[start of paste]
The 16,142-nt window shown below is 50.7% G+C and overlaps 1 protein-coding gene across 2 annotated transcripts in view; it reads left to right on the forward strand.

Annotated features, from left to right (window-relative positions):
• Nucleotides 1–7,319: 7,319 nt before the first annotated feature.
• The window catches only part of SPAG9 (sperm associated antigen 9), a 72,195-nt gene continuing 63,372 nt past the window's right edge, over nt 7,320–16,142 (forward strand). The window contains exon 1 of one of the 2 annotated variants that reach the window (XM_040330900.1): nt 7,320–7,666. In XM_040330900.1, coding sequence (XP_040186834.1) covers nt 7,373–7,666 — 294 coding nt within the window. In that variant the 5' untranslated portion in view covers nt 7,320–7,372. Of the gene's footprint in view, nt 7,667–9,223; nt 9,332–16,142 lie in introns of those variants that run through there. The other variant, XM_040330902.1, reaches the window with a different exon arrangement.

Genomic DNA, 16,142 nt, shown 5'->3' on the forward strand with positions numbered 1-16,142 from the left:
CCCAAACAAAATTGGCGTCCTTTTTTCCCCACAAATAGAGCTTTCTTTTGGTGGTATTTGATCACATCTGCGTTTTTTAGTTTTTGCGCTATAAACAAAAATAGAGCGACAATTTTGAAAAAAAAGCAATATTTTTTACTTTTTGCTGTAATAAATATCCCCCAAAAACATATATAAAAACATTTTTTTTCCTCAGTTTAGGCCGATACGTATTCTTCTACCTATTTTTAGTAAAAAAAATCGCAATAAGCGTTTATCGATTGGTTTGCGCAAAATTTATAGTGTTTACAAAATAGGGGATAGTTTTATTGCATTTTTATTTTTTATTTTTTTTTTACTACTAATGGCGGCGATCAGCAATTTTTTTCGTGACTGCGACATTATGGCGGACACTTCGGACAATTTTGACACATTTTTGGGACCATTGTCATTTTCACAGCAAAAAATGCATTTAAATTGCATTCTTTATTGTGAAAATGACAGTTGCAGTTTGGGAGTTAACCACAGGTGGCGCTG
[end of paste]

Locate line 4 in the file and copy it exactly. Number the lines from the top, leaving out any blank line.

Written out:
• The window catches only part of SPAG9 (sperm associated antigen 9), a 72,195-nt gene continuing 63,372 nt past the window's right edge, over nt 7,320–16,142 (forward strand). The window contains exon 1 of one of the 2 annotated variants that reach the window (XM_040330900.1): nt 7,320–7,666. In XM_040330900.1, coding sequence (XP_040186834.1) covers nt 7,373–7,666 — 294 coding nt within the window. In that variant the 5' untranslated portion in view covers nt 7,320–7,372. Of the gene's footprint in view, nt 7,667–9,223; nt 9,332–16,142 lie in introns of those variants that run through there. The other variant, XM_040330902.1, reaches the window with a different exon arrangement.